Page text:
time’s slow move

We had a wonderful snowfall this past weekend. Everyone took a break to look-out and to rest within. That was glorious at such a busy season. I have lots of pictures, but the impression that got translated into oil was some aftermath from the bigger event. There’s story here. For, as the snow blanket thinned, the ground revealed some surprising December alive-ness. You could not see it happen, this snow thinning, unless you sped up a time-lapse cam. It’s lived so slow from our angle. We move here on the ground at a snail’s response to what is happening second by second in the heavenlies. My sky here is active, for that’s where the real drama is being directed. The land only reflects the weather patterns and the light working above it. I live on the ground, held by gravity, where time creeps sometimes agonizingly slow. I don’t like that slowness, for there’s so much that needs to change down here, so much I long for from the only One who can bring us justice and peace. Humans and their leaders so disappoint me! He said He’d return, why is He taking so long!?

In the first century, after the resurrection, one of Jesus’ followers must have been wondering the same for he writes: “with the Lord, one day is like a thousand years, and a thousand years as one day. The Lord is not slow about His promise, as some count slowness (me), but is patient toward you, not wishing for any to perish, but for all to come to repentance.”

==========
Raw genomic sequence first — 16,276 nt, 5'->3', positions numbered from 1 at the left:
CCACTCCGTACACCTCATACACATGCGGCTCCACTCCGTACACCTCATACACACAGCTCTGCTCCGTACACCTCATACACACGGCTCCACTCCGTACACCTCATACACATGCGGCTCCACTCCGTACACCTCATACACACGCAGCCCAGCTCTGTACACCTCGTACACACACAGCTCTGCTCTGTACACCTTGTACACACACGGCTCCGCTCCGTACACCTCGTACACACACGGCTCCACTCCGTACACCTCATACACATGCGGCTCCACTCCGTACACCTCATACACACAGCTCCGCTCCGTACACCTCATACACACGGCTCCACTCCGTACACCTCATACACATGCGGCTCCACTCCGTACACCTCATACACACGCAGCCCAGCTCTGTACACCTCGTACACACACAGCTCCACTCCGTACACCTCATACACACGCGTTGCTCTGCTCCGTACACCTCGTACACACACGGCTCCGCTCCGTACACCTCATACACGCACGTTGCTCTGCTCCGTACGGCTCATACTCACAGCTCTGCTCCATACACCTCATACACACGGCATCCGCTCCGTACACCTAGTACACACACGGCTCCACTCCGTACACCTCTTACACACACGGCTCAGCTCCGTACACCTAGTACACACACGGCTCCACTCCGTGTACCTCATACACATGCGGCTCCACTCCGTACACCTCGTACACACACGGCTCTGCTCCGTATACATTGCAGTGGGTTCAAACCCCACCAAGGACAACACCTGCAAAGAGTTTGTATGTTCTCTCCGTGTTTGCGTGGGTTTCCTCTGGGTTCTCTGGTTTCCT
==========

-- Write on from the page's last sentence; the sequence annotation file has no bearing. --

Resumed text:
So what happens on the ground is timed-out by a God who is waiting patiently, redemptively for those who will take the time to consider.

I don’t mean to just drop off a sweet Sunday school lesson here; in fact I am eeking it out with tears some days lately. He knows. I tell Him. For I am startled at the deep vexation in my spirit. It’s like my soul is buried under frigid crystals, but there are angry embers way down deep. In my piece, it’s the higher grounded areas where the snow is still sitting (in real fields it’s typically the other way around, for the heights catch the sun first and longest.) But the valleys, where tiny me cannot see far enough, are where my hot anger resides.

The thinning snow, pulled back it’s cover, so the heat could eek out slow. Timed slowly, the active sky is in a duet with the receiving ground, and something much grander is happening.


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